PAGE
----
In previous roles, when I was younger, I have complained to management about the inappropriate behaviour of men in more senior positions than me. Every single time (there were three instances) I was told that due to them being a senior staff member, I – the junior and thus easy to replace – would have to leave if I was unhappy.
In December 2020, a report from Massey University was released detailing gender inequality in the music industry.
More than two-thirds of women and non-binary people (70%) in the music community reported experiencing bias, disadvantage or discrimination based on their gender – seven times the rate of men (10%).
During the time the report was being written, an organisation called Soundcheck was created with the aim of developing and growing our industry through a safe and inclusive culture in the music community.
Creating an organisation like this is fantastic, and I imagine takes a lot of time and care. So many people support this organisation and think it’s fantastic, but what would things look like if this was established 10 years ago or even 20?
I love working in and alongside the music industry, and there are so many great humans that do fantastic work and treat everyone with respect. But some do not.
This behaviour has been happening for years, not only in the music industry, and it needs to be brought to attention, taken seriously and stopped.
Today I have been asking myself, how can we make change?
How do we protect the amazing teenagers who attended Aotearoa Girls Rock Camp last week? A camp full of 40 young women and non-binary people, including my daughter, wanting to enter the music industry and eager to impress.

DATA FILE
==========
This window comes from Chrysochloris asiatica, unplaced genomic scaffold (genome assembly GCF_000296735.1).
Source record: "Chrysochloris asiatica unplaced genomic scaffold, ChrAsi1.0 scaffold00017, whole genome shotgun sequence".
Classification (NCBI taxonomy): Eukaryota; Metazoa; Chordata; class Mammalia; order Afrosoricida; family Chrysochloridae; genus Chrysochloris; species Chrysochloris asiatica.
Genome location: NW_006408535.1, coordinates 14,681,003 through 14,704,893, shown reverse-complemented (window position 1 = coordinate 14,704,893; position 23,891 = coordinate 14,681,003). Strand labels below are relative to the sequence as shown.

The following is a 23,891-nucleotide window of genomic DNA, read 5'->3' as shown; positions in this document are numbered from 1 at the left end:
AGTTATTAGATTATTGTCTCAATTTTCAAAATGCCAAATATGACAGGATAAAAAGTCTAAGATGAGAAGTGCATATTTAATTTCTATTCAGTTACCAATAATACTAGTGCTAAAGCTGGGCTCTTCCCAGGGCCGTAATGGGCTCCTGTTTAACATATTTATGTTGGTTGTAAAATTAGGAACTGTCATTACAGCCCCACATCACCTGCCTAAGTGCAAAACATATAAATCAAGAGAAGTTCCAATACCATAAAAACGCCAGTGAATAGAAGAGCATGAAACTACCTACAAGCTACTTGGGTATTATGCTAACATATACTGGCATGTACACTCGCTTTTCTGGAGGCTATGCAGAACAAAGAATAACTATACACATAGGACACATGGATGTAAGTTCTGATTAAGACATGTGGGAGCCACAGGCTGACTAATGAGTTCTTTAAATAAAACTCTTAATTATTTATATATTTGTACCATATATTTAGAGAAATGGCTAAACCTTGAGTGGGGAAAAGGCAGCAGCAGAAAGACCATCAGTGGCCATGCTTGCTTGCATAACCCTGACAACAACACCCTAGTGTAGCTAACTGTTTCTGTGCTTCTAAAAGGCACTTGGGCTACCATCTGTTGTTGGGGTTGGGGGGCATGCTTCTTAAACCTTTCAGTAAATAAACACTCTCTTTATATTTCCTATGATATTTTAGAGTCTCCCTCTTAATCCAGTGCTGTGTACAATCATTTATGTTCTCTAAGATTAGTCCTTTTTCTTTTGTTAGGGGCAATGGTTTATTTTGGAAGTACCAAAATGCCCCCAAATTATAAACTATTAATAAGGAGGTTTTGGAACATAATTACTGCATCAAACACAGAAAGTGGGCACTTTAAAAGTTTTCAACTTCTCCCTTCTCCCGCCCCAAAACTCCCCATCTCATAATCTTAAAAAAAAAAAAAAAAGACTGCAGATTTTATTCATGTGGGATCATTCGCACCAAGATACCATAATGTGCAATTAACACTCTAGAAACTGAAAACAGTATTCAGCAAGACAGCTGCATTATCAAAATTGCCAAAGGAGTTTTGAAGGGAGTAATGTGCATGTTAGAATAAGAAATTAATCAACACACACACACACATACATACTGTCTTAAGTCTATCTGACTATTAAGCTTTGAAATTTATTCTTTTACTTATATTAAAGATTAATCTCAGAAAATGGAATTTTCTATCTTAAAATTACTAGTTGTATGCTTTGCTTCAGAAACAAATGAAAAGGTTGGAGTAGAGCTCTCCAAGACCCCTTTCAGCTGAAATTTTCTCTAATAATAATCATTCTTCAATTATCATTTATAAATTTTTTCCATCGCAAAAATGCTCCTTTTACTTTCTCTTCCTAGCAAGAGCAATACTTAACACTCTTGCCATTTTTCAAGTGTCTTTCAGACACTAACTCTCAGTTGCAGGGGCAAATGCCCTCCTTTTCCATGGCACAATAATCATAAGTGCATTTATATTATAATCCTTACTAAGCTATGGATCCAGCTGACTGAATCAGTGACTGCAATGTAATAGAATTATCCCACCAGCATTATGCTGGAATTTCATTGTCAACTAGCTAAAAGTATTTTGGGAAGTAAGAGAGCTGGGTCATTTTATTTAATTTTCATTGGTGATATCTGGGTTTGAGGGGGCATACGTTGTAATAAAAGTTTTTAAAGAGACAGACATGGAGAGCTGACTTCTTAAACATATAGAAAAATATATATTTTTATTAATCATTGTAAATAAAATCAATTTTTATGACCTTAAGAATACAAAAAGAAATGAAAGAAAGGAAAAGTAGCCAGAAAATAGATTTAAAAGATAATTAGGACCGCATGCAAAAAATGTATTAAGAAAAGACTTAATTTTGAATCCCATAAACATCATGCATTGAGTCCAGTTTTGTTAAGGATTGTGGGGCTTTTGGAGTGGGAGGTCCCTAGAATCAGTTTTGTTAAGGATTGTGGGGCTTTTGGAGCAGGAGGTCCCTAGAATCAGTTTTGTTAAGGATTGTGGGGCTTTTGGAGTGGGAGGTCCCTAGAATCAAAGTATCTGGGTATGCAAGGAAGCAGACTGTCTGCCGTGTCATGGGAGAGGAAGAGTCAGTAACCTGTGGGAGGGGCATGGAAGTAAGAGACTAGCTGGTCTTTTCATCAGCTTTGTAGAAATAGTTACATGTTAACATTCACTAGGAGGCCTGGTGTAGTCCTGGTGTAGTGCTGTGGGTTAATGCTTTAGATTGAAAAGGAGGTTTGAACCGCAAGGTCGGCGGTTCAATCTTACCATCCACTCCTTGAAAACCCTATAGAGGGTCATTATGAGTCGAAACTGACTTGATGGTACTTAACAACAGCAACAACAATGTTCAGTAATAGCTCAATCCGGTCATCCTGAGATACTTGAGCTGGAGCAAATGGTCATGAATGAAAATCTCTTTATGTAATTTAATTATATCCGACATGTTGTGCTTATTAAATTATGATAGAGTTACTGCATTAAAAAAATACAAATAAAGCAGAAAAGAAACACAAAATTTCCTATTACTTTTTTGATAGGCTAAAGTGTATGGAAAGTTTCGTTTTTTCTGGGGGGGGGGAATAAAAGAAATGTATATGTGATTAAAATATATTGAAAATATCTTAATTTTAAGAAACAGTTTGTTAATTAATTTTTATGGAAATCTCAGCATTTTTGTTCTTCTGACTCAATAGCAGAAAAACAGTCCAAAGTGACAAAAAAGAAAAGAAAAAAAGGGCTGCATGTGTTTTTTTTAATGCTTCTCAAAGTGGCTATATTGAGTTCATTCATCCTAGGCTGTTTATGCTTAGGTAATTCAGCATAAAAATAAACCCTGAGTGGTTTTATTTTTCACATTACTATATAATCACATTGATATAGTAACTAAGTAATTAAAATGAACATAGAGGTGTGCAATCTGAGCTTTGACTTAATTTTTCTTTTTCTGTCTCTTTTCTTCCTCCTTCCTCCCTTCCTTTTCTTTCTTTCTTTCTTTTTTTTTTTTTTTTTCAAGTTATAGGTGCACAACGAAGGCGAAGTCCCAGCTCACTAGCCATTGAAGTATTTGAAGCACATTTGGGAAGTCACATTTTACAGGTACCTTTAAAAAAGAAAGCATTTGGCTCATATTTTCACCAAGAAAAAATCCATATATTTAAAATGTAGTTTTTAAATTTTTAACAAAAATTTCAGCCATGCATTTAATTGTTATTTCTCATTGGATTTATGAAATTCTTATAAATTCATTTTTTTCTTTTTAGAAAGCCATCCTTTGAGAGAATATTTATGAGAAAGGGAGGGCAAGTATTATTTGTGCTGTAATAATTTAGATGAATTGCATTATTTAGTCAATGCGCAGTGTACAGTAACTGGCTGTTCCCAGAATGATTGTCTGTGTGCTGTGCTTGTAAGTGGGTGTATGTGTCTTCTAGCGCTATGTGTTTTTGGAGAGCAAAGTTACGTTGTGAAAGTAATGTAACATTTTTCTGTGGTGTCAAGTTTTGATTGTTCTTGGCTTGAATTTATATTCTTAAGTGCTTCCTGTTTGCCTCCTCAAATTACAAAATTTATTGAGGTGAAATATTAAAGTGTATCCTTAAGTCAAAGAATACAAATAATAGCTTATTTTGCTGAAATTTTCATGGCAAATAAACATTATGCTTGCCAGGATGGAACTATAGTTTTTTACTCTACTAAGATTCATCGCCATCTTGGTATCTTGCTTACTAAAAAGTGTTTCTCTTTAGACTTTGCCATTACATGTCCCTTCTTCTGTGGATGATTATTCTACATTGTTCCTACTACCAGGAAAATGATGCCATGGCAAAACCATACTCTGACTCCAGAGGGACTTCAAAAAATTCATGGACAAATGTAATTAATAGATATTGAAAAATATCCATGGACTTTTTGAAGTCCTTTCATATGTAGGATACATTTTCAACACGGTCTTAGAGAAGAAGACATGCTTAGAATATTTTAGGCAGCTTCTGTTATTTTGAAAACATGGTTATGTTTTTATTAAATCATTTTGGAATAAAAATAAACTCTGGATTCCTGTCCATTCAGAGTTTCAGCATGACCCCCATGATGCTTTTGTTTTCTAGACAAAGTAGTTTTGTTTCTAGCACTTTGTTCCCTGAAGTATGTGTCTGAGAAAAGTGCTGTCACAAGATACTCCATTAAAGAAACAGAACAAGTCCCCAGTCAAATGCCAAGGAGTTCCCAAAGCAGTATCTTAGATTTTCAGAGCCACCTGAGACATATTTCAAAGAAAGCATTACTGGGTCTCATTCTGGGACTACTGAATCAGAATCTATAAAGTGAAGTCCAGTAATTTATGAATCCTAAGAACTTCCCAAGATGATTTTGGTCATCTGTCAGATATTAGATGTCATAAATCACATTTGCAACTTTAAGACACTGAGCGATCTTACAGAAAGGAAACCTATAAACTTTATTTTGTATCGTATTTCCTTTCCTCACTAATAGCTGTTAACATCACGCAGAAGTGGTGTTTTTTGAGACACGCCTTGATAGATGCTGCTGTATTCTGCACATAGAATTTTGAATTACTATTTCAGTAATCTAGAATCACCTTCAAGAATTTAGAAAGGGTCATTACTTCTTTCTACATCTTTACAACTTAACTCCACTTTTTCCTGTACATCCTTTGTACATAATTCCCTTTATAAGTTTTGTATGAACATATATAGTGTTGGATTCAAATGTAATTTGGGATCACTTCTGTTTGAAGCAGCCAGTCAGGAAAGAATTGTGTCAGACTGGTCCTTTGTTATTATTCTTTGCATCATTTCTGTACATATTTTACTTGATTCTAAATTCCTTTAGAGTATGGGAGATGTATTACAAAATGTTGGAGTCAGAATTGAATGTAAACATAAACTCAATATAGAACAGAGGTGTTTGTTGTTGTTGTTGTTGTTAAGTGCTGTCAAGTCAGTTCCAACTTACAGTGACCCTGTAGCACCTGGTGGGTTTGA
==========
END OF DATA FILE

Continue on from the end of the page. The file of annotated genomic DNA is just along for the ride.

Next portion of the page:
How do I ensure that the industry is a safer, fairer and more transparent one than it was for those of my generation?
It should not be about educating women about how to avoid situations or behaviours. We need to educate the men.
Don’t behave this way. Communicate clearly. Educate yourselves. Take action to change.
Where to go for help or information about sexual harm:
MusicHelps Wellbeing Service: Call 0508 MUSICHELPS
HELP: Call 24/7 (Auckland) 0800 623 1700, (Wellington) 04 801 6655
Safe To Talk: Call 0800 044 334 | Text 4334 | Email email@example.com
Rape Crisis: Call 0800 88 33 00
NZ Police: Call 105
Aviva: Canterbury Sexual Violence Crisis Service – Call (03) 377 5402 / 0800 284 82669
Tu Wahine: Kaupapa Māori Sexual Violence Crisis Service – Call 09 838 8700
Korowai Tumanako: Kaupapa Māori Survivor and Harmful Sexual Behaviour Support Service – Email: firstname.lastname@example.org
Te Puna Oranga: Kaupapa Māori Sexual Violence Crisis Service – Call 0800 222 042 | Email: email@example.com
Male Survivors Aotearoa: Support for the well-being of male survivors of sexual abuse
Shama: National Sexual Harm Support Service for ethnic communities – Call (07) 843 3810 | Text 022 135 9545
Human Rights Commission: Call 0800 496 877
Employment Relations Authority: Call 0800 209020